A Neogene Carbonate Platform, Slope, and Shelf Edifice Shaped by Sea Level and Ocean Currents, Marion Plateau (Northeast Australia)
Alexandra R. Isern, Flavio S. Anselmetti, Peter Blum, 2004. "A Neogene Carbonate Platform, Slope, and Shelf Edifice Shaped by Sea Level and Ocean Currents, Marion Plateau (Northeast Australia)", Seismic Imaging of Carbonate Reservoirs and Systems, Gregor P. Eberli, Jose Luis Masaferro, J. F. “Rick” Sarg
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More than 1700 km of high-resolution seismic data were collected over the Marion Plateau, northeast Australia, to investigate the influence of sea level and oceanography on subtropical carbonate platforms growing on the plateau surface. Seismic data, interpreted in combination with sediments recovered during Ocean Drilling Program Leg 194 and modern oceanographic data, have enabled characterization of the parameters controlling platform growth and development in this region.
Most modern carbonate platforms, such as the Bahamas Platform, have sedimentation patterns that reflect the prevailing wind direction where sediments are forced off the platform on the leeward side, leaving the windward side relatively sediment-starved. This results in platform asymmetry with steep windward and gentler leeward slopes. The seismic data presented here indicate that the carbonate platforms off northeast Australia, although similar in morphology to the Bahamas Platform in many respects, are dominated by oceanographic currents as the primary energy source creating a similar asymmetrical platform geometry where the upcurrent side of the platform is relatively sediment starved and most sedimentisdepositedonthe downcurrent slope. Currents in the study area are dominated by the southward-flowing East Australian Current that generally flows opposite to the prevailing Southeast Trade Winds. This current likely determines not only the morphology, but also the growth potential of the platforms, as well as the volume and final location of sediment transported from the platform top.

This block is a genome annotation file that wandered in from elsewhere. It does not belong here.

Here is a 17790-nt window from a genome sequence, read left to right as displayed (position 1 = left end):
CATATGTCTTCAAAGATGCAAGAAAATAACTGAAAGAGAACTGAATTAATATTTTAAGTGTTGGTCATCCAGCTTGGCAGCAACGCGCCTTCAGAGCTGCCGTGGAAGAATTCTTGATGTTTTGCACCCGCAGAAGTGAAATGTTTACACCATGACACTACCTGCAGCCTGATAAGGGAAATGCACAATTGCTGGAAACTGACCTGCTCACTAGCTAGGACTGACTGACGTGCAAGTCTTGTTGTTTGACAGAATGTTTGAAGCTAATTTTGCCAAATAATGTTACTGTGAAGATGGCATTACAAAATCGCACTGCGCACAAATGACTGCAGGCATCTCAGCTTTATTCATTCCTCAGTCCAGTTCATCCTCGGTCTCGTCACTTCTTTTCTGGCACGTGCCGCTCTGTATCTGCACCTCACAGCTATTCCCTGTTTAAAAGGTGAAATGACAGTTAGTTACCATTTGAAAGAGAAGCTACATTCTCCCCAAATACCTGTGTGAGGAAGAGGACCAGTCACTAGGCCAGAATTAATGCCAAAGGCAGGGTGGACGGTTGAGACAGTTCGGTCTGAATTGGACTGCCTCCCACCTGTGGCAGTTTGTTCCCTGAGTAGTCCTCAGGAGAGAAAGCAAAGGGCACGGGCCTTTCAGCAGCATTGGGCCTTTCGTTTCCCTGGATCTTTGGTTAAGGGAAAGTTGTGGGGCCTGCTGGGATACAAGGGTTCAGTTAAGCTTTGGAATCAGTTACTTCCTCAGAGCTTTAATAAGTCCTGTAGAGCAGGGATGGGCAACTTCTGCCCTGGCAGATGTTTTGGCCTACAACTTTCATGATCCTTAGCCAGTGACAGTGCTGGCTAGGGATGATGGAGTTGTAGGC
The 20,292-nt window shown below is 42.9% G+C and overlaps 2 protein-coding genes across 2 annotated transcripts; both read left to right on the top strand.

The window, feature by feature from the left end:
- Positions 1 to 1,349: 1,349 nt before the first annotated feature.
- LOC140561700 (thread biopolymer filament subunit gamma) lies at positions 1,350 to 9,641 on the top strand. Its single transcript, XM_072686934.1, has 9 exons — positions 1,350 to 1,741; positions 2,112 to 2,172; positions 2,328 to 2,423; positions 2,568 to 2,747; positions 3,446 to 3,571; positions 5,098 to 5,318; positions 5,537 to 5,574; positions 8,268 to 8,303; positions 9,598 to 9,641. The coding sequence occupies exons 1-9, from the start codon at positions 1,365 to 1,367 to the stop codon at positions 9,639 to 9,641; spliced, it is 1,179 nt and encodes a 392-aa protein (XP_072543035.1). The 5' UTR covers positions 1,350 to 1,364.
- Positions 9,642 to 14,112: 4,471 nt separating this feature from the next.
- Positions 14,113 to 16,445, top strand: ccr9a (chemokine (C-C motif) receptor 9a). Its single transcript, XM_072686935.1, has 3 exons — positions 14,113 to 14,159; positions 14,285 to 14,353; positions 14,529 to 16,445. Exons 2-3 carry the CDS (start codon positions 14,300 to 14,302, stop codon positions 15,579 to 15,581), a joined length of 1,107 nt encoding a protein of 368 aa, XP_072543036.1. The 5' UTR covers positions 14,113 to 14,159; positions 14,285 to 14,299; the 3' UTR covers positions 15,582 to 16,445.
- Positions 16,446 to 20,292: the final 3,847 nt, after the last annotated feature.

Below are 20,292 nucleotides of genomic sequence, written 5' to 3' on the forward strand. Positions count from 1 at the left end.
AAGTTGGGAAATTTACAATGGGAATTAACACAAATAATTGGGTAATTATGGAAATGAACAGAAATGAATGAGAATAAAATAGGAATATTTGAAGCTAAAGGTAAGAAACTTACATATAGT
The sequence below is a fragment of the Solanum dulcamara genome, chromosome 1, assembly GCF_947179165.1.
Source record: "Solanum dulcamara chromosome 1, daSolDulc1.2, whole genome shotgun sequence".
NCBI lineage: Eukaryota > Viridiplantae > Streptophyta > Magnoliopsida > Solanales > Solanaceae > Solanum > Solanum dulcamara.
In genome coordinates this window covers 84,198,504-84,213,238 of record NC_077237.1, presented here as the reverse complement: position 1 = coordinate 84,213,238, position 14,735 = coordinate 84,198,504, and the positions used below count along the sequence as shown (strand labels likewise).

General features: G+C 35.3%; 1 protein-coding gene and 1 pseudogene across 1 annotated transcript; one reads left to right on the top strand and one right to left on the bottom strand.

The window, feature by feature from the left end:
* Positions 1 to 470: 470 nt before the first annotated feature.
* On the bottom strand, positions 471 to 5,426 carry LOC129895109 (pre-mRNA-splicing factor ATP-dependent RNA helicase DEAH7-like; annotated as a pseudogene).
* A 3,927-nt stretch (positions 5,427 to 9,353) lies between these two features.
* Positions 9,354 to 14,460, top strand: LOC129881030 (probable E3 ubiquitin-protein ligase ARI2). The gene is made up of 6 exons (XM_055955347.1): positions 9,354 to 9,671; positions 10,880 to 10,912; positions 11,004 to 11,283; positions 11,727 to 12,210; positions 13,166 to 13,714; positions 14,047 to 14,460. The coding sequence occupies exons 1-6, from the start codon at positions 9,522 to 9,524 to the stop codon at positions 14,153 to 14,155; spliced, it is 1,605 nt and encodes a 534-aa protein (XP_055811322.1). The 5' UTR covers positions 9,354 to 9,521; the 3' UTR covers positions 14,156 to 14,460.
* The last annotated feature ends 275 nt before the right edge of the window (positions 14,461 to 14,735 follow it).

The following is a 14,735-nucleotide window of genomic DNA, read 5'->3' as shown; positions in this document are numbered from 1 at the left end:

Despite the massive, tablelike structures exhibited in the seismic data, Leg 194 drilling demonstrated that the platforms are almost entirely composed of the remains of cool, subtropical organisms, such as red algae, bryozoans, and larger benthic fo-raminifera. Coralline algae were notably absent from most sequences. These calcite-dominated organic remains have a low diagenetic potential, resulting in uncemented and friable slope successions. Nevertheless, the platform tops are well cemented. The fact that the cool subtropical faunal assemblages produce platform geometries that are similar to tropical carbonates suggests that physical parameters, such as current flow and sea level change, may be more important than biofacies in establishing platform architectures.
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Recent advances in seismic acquisition, processing and visualization techniques image carbonate strata with unprecedented resolution. This volume documents the current state of the art in seismic imaging and interpreting of carbonate systems and captures the dynamics of the carbonate system on a large exploration scale and on a small reservoir scale. The book emphasizes the newest approaches in seismic visualization, seismic sedimentology and stratigraphy, seismic attribute analysis and their application for building improved 3-D reservoir models. Among the topics covered are the delineation of the complex histories of carbonate platform sequences from seismic data, the relationships between geometries and forming processes, the imaging of faults for improved mapping of potential fluid migration pathways, and use of seismic attributes for the extraction of rock properties in the sedimentary bodies. The book illustrates the power of integrating seismic and geological data to better predict of the architecture and heterogeneities in carbonate depositional systems. As such the book will be a useful reference for both geologists and geophysicists.